Hoffman's Houston
hey houston, visit houston!

Ken Hoffman reveals why Houston is airing a 'Visit Houston' commercial ... in Houston

Hoffman reveals why 'Visit Houston' commercial is airing...in Houston

Astros Altuve
Jose Altuve is a big presence in the ad.   Courtesy photo
Houston Ballet
The commerical is aimed at nearby residents looking for a daycation.  Courtesy photo
James Harden
Celebs such as James Harden donated their time for the spot.  Courtesy photo
Astros Altuve
Houston Ballet
James Harden

Email from a reader: 

Have you seen the commercial asking people to come visit Houston? Why would they run that commercial on a local Houston station? Uh, we already live here.

Excellent question. Yes, I have seen the spot. It begins with a generic, impossibly happy Houston family, then the usual run of Houston celebrities, and then, Houston Mayor Sylvester Turner slams it home with: “Houston is a city that inspires. Visit Houston for yourself and find out where that inspiration leads you.”

So why would that commercial run here? Visit Houston? Let me open my front door. Okay, I’m visiting Houston.

Let’s get to the bottom of this. The commercial is called “Urban Rhythm,” written and produced by Holly Clapham Rosenow, chief marketing officer for Houston First, our city’s in-house publicity engine. She came up with the idea, and wrote most of the script while exercising on an elliptical machine in March. The spot was shot over four days by Zen Film, an Emmy-winning Houston production company. The budget was $40,000 for shooting, editing, catering (kidding), the whole thing.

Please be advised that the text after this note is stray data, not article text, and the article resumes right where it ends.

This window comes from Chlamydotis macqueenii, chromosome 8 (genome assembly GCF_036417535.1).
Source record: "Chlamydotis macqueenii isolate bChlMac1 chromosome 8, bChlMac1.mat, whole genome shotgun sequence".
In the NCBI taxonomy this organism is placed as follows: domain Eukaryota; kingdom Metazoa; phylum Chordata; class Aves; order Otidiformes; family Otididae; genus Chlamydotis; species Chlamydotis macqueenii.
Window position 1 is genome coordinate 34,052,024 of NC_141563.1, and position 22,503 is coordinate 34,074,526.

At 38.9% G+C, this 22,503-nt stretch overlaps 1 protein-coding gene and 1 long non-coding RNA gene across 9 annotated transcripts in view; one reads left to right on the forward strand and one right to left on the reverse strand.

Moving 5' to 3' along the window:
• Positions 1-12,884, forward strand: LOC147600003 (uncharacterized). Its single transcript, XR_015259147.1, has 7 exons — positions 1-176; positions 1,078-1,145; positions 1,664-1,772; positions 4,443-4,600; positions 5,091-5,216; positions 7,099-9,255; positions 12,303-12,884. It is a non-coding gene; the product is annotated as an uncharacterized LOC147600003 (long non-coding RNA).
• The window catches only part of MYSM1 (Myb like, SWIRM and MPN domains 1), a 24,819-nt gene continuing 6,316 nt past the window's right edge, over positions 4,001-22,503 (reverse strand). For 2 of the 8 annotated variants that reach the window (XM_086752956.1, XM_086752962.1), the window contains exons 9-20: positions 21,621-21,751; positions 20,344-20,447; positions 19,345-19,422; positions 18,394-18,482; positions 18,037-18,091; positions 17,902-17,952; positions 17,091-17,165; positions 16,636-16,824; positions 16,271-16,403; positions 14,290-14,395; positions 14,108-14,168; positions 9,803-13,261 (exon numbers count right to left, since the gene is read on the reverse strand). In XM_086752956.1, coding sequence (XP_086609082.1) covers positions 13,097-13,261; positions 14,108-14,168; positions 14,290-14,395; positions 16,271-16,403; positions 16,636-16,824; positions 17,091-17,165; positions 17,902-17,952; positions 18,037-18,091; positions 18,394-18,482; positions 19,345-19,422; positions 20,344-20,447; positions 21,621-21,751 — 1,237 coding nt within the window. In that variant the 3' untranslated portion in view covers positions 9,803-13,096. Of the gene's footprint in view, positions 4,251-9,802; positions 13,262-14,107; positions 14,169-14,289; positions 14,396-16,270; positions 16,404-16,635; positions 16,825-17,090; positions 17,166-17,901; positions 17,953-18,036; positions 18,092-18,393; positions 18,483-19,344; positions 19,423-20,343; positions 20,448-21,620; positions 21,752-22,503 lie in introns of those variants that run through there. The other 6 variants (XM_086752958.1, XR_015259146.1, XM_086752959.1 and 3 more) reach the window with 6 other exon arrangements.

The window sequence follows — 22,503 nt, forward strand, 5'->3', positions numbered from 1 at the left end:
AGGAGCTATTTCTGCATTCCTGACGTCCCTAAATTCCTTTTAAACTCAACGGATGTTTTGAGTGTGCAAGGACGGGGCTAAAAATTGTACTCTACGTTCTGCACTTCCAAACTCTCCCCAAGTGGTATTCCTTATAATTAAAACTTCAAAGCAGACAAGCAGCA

The stars are big and bright
Local celebs appearing in the commercial: Houston Texans’ J.J. Watt, Rockets scoring champ James Harden, Astros basehit machine Jose Altuve, and singers Lyle Lovett and Kam Franklin of The Suffers. They all volunteered their time (at different times).

“It was difficult to get these people, their schedules are very busy. J.J. was the last one, he just swooped in here like Superman,” Rosenow says.

Everybody stuck to the script, except Mayor Turner who winged his clincher a little.

“Where big dreams come true!” — Altuve

“It’s a city that makes you groove!” — Franklin

“That’s the heartbeat.” — Harden

“That’s the rhythm.” — Lovett

“H-Town!” — Watt

They’re so giddy to be in Houston, you half expect to see men in white lab coats chasing them with butterfly nets.

Hey Houstonians, visit ... Houston?
At first, I also thought it was dumb to air a spot encouraging Houstonians to visit Houston. But Rosenow explains her brainstorm — and it makes sense. More and more people are passing on long, expensive vacations (have you been to Disney World recently?) in favor of daycations and staycations. She said that people who live in The Woodlands often come to Houston for the weekend and stay in downtown or Galleria-area hotels.

And the other way around. I have friends who go to concerts at the Cynthia Woods Mitchell Pavilion in The Woodlands, and spend the night there in a hotel. Of course, alcohol is involved in that decision — a smart, safe decision.

Sometimes, many times, people never visit their hometown attractions. I know New Yorkers who’ve never been to the Statue of Liberty. I’ve never been to Rothko Chapel in Houston. Never been to Space Center Houston, which happens to be the No. 1 tourist attraction in Houston, according to CityPass. Same for the Downtown Aquarium, No. 2 on the list.

The perfect day trip
“We run the spot in local markets to remind Houstonians to explore their own city. People within a 300-mile radius represent our largest visitor market. It’s important to remind Houstonians to be ambassadors for their city, too. Houstonians should advocate for their city as a leisure destination,” Rosenow says.

More than 21 million people visited Houston last year — 18 million were from the U.S. And a large chunk of that was from a day’s drive away.

In Texas, a “local market” is pretty big. The “Urban Rhythm” commercial runs in 20 counties. If Harris County alone — with 4.5 million people — were to bolt Texas (not a bad idea), it would be the 26th-most-populous state in America.

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What do you think of the "Urban Rhythm" campaign? Let Ken know in the comments or on Twitter.